What do you think? Would you want a wood pellet burning fire pit?
We hear this question a lot this time of year because it’s not always possible to store wood pellets inside. Many folks don’t have a garage or available dry space outdoors, but that’s okay. In order to properly store your wood pellets outside, you just have to take a few extra steps.
Read >> See How This Family Sends Their Pellet Bags to the Basement for Storage
First, make sure to fully inspect your delivery as soon as possible. Your fuel is carefully wrapped and protected with a plastic shroud before it’s sent out to you. If you find any rips or holes in the plastic shrouding, be sure to close them with water-proof tape or additional layers of plastic. Is there extensive damage or any wet bags? If so, call 1-800-PELLETS right away to speak with a Quality Manager.
The next step is very important. Securely fasten a sturdy tarp over your skids. This will protect your fuel from water, weather and any birds or small animals that may try to puncture the plastic to make a home. Make sure the tarp is well connected to the pallet to avoid losing it with wind gusts.
Read >> Keep Your Outdoor-Stored Pellets Dry with This Simple Trick
If you’re interested in a much more convenient tarp, check out our brand new custom pallet covers with velcro access! Available in a 50” height for 1-ton skids and a 72” height for a 1.5 ton skid, each protective tarp is 49 inches in length and width, with a white outside and black underside. The 8×8 woven material is rated for 1 year of UV protection to help with protection from the elements.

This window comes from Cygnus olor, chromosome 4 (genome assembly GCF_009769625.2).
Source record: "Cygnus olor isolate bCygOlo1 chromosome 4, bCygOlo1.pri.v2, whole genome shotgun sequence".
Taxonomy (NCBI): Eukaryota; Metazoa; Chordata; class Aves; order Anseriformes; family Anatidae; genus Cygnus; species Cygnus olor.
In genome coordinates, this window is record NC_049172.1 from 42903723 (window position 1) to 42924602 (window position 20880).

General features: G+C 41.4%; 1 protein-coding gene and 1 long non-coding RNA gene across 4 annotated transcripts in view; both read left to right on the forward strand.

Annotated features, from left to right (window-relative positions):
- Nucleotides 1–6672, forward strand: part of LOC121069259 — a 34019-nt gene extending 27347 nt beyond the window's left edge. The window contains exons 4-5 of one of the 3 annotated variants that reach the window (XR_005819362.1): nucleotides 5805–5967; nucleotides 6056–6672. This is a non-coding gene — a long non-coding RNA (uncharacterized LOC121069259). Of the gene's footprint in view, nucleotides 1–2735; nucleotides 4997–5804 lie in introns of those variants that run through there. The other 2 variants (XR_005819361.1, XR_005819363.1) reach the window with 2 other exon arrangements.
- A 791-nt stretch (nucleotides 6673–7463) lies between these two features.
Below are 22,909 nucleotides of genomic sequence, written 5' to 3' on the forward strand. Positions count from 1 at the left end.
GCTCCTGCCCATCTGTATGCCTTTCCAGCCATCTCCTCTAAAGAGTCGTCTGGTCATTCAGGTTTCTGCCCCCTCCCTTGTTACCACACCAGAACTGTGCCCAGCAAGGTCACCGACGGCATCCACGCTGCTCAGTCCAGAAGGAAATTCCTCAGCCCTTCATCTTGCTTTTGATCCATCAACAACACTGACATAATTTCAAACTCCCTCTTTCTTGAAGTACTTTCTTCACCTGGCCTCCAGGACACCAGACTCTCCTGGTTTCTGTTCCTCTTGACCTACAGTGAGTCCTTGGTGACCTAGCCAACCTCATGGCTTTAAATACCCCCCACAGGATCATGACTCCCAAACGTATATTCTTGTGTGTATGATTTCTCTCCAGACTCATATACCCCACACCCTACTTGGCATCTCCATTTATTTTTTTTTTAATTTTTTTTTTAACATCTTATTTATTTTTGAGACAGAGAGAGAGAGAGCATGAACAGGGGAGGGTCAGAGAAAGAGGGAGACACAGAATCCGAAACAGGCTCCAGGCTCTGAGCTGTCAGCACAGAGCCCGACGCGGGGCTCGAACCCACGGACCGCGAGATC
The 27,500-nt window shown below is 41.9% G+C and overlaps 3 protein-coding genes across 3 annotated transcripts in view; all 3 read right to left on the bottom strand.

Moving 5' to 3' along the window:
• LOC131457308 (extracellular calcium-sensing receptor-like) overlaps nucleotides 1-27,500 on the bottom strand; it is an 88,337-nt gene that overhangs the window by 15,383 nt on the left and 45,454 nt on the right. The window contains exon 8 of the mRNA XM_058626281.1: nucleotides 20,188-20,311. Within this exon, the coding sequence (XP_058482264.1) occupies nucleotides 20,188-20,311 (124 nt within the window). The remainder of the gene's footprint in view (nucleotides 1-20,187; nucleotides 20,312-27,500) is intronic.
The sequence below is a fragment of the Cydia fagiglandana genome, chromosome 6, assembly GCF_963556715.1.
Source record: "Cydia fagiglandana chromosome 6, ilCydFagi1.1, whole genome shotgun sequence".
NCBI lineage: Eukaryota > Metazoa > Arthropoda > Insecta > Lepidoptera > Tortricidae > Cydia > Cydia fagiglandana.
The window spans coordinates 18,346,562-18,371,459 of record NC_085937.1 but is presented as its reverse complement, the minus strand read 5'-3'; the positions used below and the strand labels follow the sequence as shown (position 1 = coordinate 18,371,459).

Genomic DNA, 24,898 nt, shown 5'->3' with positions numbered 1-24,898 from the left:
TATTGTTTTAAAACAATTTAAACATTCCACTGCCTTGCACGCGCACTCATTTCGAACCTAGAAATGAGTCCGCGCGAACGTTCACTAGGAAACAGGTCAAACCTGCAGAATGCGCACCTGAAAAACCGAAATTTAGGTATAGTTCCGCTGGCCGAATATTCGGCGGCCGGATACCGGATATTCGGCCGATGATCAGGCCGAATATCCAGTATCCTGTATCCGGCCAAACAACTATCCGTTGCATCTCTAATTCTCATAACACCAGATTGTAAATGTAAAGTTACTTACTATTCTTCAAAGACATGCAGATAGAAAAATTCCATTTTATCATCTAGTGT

Helpful Tips for Outdoor Storage:
- Always make sure your pellets are delivered to an area in your yard or driveway that is free from any water pooling or flooding.
- Leave the shrouds the fuel arrived wrapped in on as long as possible.
- Check on your unopened skids through the season to make sure everything is still secure.
- Place a weighted object on top of the skid to keep the tarp in place.
- Use a ball on top but underneath the tarp to prevent pooling.
- Use empty milk jugs filled with sand or water tied to the tarp’s edges to help properly secure it.
- During the winter months, keep a path shoveled around your skids to help prevent any water and/or ice damage.